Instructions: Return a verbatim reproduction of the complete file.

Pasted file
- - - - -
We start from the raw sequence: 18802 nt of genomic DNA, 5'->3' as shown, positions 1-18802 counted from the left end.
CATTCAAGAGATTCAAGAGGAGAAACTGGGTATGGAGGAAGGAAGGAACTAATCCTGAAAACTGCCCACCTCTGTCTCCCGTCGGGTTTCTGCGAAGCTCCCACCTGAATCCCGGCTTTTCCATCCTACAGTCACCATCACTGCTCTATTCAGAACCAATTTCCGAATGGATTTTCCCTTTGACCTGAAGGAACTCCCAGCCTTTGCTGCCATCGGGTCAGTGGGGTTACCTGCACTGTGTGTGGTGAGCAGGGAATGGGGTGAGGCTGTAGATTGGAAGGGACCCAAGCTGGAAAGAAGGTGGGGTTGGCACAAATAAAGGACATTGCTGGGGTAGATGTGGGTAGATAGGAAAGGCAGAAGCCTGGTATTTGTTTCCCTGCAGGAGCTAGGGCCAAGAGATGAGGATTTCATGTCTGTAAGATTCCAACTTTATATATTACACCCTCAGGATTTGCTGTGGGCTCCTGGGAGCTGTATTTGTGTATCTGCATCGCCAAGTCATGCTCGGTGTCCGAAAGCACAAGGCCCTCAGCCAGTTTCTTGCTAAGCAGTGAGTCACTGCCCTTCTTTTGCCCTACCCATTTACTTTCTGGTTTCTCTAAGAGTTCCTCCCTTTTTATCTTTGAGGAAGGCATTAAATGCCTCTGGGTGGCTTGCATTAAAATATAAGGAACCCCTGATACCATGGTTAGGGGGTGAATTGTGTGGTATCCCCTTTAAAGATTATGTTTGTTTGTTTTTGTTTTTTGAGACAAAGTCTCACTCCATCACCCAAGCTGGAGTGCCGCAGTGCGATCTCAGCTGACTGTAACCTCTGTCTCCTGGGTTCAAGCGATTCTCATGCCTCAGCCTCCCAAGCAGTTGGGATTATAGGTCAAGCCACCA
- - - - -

We start from the raw sequence: 18802 nt of genomic DNA, 5'->3' as shown, positions 1-18802 counted from the left end.
CATTCAAGAGATTCAAGAGGAGAAACTGGGTATGGAGGAAGGAAGGAACTAATCCTGAAAACTGCCCACCTCTGTCTCCCGTCGGGTTTCTGCGAAGCTCCCACCTGAATCCCGGCTTTTCCATCCTACAGTCACCATCACTGCTCTATTCAGAACCAATTTCCGAATGGATTTTCCCTTTGACCTGAAGGAACTCCCAGCCTTTGCTGCCATCGGGTCAGTGGGGTTACCTGCACTGTGTGTGGTGAGCAGGGAATGGGGTGAGGCTGTAGATTGGAAGGGACCCAAGCTGGAAAGAAGGTGGGGTTGGCACAAATAAAGGACATTGCTGGGGTAGATGTGGGTAGATAGGAAAGGCAGAAGCCTGGTATTTGTTTCCCTGCAGGAGCTAGGGCCAAGAGATGAGGATTTCATGTCTGTAAGATTCCAACTTTATATATTACACCCTCAGGATTTGCTGTGGGCTCCTGGGAGCTGTATTTGTGTATCTGCATCGCCAAGTCATGCTCGGTGTCCGAAAGCACAAGGCCCTCAGCCAGTTTCTTGCTAAGCAGTGAGTCACTGCCCTTCTTTTGCCCTACCCATTTACTTTCTGGTTTCTCTAAGAGTTCCTCCCTTTTTATCTTTGAGGAAGGCATTAAATGCCTCTGGGTGGCTTGCATTAAAATATAAGGAACCCCTGATACCATGGTTAGGGGGTGAATTGTGTGGTATCCCCTTTAAAGATTATGTTTGTTTGTTTTTGTTTTTTGAGACAAAGTCTCACTCCATCACCCAAGCTGGAGTGCCGCAGTGCGATCTCAGCTGACTGTAACCTCTGTCTCCTGGGTTCAAGCGATTCTCATGCCTCAGCCTCCCAAGCAGTTGGGATTATAGGTCAAGCCACCA